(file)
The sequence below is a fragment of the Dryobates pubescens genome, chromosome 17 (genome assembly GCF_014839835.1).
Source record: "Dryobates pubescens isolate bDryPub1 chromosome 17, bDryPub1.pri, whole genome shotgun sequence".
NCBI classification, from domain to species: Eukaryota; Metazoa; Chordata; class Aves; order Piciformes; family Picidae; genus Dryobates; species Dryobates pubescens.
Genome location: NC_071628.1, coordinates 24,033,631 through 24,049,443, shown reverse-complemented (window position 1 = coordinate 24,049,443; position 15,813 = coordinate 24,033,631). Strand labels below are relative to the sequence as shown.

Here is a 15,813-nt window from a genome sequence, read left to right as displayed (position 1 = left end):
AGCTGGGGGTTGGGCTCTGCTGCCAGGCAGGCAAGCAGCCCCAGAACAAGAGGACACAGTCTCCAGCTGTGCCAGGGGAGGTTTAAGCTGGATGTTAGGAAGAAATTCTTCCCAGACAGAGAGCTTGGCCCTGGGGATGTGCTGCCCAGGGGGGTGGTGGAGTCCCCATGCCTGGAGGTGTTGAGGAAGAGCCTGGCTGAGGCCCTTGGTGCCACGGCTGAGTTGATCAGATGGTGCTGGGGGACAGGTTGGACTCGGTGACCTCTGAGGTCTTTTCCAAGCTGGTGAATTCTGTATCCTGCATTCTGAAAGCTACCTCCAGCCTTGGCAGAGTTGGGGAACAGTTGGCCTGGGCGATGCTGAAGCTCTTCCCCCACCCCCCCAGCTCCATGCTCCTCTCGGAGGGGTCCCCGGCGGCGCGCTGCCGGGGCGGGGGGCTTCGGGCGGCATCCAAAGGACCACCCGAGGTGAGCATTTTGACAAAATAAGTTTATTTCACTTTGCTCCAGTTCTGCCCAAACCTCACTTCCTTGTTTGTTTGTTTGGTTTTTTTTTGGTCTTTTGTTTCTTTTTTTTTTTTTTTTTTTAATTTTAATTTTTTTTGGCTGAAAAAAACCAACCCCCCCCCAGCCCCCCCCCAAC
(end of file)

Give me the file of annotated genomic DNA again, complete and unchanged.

The sequence below is a fragment of the Dryobates pubescens genome, chromosome 17 (genome assembly GCF_014839835.1).
Source record: "Dryobates pubescens isolate bDryPub1 chromosome 17, bDryPub1.pri, whole genome shotgun sequence".
NCBI classification, from domain to species: Eukaryota; Metazoa; Chordata; class Aves; order Piciformes; family Picidae; genus Dryobates; species Dryobates pubescens.
Genome location: NC_071628.1, coordinates 24,033,631 through 24,049,443, shown reverse-complemented (window position 1 = coordinate 24,049,443; position 15,813 = coordinate 24,033,631). Strand labels below are relative to the sequence as shown.

Here is a 15,813-nt window from a genome sequence, read left to right as displayed (position 1 = left end):
AGCTGGGGGTTGGGCTCTGCTGCCAGGCAGGCAAGCAGCCCCAGAACAAGAGGACACAGTCTCCAGCTGTGCCAGGGGAGGTTTAAGCTGGATGTTAGGAAGAAATTCTTCCCAGACAGAGAGCTTGGCCCTGGGGATGTGCTGCCCAGGGGGGTGGTGGAGTCCCCATGCCTGGAGGTGTTGAGGAAGAGCCTGGCTGAGGCCCTTGGTGCCACGGCTGAGTTGATCAGATGGTGCTGGGGGACAGGTTGGACTCGGTGACCTCTGAGGTCTTTTCCAAGCTGGTGAATTCTGTATCCTGCATTCTGAAAGCTACCTCCAGCCTTGGCAGAGTTGGGGAACAGTTGGCCTGGGCGATGCTGAAGCTCTTCCCCCACCCCCCCAGCTCCATGCTCCTCTCGGAGGGGTCCCCGGCGGCGCGCTGCCGGGGCGGGGGGCTTCGGGCGGCATCCAAAGGACCACCCGAGGTGAGCATTTTGACAAAATAAGTTTATTTCACTTTGCTCCAGTTCTGCCCAAACCTCACTTCCTTGTTTGTTTGTTTGGTTTTTTTTTGGTCTTTTGTTTCTTTTTTTTTTTTTTTTTTTAATTTTAATTTTTTTTGGCTGAAAAAAACCAACCCCCCCCCAGCCCCCCCCCAAC